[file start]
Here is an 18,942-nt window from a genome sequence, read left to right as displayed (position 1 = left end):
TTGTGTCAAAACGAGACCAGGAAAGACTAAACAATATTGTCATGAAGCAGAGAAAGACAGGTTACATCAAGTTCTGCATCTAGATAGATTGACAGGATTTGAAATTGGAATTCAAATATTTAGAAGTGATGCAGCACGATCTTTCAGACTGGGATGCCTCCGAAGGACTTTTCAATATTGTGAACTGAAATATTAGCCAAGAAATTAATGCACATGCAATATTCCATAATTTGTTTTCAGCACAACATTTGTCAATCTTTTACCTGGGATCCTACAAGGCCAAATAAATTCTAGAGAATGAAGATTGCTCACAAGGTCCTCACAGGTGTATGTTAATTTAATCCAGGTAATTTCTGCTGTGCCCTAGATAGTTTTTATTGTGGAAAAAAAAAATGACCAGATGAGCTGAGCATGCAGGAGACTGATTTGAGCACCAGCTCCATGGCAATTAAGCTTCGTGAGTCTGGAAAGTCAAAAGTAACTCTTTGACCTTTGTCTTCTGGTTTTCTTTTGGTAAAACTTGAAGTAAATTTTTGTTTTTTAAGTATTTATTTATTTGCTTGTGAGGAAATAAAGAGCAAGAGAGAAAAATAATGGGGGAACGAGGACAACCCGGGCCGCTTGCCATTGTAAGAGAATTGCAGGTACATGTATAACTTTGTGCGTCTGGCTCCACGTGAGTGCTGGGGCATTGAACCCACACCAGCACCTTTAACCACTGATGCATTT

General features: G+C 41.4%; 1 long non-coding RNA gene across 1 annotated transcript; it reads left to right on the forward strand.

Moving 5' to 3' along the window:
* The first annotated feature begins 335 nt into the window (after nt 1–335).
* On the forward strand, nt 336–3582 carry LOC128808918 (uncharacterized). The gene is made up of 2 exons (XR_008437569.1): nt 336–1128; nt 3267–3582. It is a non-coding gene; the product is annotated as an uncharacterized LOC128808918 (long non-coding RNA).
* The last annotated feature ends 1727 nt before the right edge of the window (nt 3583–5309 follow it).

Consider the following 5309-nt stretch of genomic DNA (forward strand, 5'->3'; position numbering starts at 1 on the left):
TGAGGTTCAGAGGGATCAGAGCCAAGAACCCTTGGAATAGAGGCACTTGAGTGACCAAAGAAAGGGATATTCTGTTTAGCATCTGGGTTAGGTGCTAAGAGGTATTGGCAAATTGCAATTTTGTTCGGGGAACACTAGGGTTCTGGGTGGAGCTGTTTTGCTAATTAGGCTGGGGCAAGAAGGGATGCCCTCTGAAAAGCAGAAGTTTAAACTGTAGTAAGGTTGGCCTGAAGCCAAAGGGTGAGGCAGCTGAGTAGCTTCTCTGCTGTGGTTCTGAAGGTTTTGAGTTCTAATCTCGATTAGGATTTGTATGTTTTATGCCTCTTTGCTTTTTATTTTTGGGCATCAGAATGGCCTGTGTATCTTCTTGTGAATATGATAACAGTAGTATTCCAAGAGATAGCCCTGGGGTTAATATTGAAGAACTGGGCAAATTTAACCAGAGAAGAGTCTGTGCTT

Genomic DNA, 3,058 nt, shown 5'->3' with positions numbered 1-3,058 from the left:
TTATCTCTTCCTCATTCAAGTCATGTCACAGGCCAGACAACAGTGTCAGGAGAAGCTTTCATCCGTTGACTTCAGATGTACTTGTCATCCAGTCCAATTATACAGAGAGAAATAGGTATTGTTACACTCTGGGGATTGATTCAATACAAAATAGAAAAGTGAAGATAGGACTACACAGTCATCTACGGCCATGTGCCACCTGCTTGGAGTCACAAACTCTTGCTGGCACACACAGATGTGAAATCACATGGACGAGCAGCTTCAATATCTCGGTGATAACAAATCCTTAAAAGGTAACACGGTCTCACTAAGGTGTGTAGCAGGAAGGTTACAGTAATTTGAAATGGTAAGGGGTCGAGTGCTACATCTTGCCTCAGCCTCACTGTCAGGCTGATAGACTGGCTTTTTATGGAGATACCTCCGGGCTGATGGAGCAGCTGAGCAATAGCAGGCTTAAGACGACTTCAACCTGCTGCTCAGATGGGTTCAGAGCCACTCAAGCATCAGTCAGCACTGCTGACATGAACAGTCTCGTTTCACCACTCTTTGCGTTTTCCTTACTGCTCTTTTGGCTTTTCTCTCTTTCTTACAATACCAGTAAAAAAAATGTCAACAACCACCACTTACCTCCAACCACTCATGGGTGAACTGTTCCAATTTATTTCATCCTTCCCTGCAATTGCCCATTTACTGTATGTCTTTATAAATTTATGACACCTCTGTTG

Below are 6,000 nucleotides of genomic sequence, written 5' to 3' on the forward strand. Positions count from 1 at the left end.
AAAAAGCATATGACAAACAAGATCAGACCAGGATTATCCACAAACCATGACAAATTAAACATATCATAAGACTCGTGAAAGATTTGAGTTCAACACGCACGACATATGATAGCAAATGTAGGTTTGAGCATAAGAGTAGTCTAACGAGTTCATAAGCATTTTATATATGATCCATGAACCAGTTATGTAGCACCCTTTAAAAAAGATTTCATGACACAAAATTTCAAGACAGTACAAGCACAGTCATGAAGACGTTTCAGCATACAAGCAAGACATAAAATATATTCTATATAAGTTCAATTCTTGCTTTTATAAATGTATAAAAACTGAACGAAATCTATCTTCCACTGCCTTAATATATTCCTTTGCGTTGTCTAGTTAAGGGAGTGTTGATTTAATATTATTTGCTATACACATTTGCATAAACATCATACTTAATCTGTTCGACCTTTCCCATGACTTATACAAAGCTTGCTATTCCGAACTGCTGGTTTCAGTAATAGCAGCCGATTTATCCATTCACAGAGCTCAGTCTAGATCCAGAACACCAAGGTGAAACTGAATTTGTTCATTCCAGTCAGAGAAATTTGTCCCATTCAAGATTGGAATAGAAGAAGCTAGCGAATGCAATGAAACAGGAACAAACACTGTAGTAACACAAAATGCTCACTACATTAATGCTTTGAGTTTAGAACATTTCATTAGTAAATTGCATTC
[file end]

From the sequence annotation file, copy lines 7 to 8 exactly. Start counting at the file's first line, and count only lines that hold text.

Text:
* The last annotated feature ends 1727 nt before the right edge of the window (nt 3583–5309 follow it).

Consider the following 5309-nt stretch of genomic DNA (forward strand, 5'->3'; position numbering starts at 1 on the left):